Long hailed as one of the great masters of modernist photography, Mexican photographer Manuel Álvarez Bravo (b. 1902) blends an acute social consciousness with a poetic and often enigmatic sensibility. His work came into its own during the 1930s, following the social and political turmoil of Mexico’s 10-Year Revolution. It contains both Surrealist undertones and a magical documentary reality. In the seven decades since the end of the Revolution, Álvarez Bravo has continued to make photographs that lend artistic and social insight to the complexities of modern Mexican culture. Selected from the Getty Museum’s own holdings of rare photographs and from the collection of Daniel Greenberg and Susan Steinhauser, this exhibition traces Álvarez Bravo’s evolution as an artist, from his early Pictorialist-inspired beginnings to his refined formalist style, and on to his later, emotion-driven imagery. This exhibition coincides with Álvarez Bravo’s 100th birthday on February 4, 2002.

Posing for Posterity: Portrait Drawings from the Collection (working title)
October 30, 2001-January 20, 2002
This exhibition showcases the breadth of the Museum’s drawings collection with 30 portraits spanning the Renaissance through the 19th century throughout Europe. The installation will include preparatory drawings for large-scale portraits, like Ingres’ Study for Madame Moitessier, and will feature finished portrait drawings, meant as independent works of art. Valued since the 16th century for their intimacy and portability, these portraits demonstrate the continuous challenge of and fascination with the presentation of the self, for both artist and subject.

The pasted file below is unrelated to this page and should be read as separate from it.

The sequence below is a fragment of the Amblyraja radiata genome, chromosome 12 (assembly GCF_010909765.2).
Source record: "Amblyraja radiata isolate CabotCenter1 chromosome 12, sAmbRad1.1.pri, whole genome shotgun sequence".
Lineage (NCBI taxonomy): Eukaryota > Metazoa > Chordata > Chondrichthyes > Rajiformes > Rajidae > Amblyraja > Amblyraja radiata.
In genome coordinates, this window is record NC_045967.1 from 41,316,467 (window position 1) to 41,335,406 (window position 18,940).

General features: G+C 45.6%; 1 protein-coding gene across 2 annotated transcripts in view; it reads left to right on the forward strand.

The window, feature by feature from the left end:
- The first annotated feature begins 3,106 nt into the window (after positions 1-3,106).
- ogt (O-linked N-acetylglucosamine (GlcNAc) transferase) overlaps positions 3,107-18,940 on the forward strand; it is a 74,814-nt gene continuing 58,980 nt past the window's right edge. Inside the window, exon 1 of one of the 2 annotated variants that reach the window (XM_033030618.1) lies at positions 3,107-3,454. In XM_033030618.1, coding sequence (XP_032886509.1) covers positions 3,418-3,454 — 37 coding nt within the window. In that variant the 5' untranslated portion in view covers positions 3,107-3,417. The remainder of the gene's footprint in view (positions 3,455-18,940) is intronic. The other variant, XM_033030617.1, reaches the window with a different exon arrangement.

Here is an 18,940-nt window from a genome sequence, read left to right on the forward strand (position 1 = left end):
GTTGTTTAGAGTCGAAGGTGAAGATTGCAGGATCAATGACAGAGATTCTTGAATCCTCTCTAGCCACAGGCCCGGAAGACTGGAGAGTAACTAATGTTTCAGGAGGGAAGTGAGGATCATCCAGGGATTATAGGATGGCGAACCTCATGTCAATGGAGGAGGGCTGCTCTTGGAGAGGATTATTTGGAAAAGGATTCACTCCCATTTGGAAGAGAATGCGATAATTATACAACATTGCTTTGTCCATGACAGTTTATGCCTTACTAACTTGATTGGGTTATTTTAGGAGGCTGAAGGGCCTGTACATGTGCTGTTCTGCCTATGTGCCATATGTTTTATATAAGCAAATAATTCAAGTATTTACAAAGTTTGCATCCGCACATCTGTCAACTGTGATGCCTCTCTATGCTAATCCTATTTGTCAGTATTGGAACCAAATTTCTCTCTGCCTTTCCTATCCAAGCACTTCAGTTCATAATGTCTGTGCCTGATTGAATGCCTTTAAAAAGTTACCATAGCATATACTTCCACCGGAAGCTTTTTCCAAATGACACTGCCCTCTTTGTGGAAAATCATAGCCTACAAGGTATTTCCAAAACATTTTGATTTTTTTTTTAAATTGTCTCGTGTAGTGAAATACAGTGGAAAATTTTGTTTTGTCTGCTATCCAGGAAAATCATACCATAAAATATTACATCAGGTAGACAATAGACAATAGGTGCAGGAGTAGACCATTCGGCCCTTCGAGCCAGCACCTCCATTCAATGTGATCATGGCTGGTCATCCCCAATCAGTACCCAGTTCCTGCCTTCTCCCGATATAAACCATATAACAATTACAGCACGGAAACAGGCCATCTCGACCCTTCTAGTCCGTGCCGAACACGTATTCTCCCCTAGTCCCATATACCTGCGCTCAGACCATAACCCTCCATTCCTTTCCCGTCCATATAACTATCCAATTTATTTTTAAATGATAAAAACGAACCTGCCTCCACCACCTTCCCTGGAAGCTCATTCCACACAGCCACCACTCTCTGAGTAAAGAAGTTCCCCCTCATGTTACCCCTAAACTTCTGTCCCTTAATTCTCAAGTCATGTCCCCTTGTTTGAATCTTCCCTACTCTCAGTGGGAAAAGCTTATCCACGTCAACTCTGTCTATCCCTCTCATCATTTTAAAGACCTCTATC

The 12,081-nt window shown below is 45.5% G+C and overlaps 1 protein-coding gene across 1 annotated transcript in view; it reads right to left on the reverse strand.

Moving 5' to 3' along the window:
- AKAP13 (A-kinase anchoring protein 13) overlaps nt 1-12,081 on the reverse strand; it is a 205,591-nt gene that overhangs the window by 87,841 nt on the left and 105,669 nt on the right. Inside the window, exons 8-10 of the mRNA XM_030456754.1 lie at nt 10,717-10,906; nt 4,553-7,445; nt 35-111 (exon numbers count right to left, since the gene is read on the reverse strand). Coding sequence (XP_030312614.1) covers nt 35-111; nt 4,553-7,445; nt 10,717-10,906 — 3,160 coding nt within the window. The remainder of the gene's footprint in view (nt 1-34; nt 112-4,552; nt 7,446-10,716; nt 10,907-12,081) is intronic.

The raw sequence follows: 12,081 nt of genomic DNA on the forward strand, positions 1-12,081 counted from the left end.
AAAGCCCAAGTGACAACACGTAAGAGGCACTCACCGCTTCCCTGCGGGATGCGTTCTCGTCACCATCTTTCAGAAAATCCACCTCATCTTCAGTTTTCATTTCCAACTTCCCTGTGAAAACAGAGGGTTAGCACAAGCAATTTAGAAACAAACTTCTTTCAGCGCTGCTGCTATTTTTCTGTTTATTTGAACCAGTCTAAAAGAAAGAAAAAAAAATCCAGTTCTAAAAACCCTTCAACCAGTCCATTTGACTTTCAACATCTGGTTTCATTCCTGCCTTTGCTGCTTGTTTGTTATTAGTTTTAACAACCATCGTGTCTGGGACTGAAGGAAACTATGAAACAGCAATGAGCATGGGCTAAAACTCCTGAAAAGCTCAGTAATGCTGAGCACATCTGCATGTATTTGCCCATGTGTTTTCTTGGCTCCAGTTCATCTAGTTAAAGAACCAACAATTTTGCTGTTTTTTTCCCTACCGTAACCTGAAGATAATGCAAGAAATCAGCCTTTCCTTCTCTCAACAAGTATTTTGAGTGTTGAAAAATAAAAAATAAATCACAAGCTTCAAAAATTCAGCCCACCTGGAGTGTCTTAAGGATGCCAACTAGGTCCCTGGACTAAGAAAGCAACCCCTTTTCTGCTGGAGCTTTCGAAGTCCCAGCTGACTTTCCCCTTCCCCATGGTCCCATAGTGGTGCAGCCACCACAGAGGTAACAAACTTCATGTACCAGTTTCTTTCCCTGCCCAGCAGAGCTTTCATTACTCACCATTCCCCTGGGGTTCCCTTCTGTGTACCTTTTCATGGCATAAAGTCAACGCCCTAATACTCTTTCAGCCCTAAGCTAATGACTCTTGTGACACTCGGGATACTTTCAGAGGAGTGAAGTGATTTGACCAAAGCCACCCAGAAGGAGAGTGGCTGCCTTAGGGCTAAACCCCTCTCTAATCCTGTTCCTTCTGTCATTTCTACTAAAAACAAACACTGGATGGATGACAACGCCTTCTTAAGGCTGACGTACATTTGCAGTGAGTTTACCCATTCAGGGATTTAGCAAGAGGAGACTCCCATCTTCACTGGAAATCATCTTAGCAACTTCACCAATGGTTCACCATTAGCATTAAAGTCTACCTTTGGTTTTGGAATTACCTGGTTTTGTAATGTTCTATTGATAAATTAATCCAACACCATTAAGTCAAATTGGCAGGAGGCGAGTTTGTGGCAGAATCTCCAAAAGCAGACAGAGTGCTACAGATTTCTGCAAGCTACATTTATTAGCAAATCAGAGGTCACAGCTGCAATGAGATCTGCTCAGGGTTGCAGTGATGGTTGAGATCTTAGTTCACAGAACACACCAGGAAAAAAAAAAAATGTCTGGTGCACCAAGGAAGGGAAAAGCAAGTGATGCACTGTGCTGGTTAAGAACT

Devices of Wonder: From the World in a Box to Images on a Screen
November 13, 2001-February 6, 2002
Devices of Wonder explores the fascinating world of visual illusion, with the Getty Research Institute’s collection of 18th- to 20th-century optical games, toys, prints, and ephemera forming the core of the exhibition. Additional materials include scientific instruments, rare natural history books, trompe l’oeil paintings, trick furniture, a Wunderschrank (cabinet of wonders), and Lucas Samaras’ Mirrored Room. Imaginative, interactive installations reveal engaging and compelling apparatus that produce visual information on the stage, at the studio or laboratory, and in the home. Magic lanterns, miniature peepshows, panoramas, moving dioramas, stereoscopes, Jeff Wall’s cibachrome light boxes, and computers display how the "natural" eye can be transformed through sensory technology. Conversely, the exhibition reveals how these optical devices brought about new forms of consciousness in different historical moments.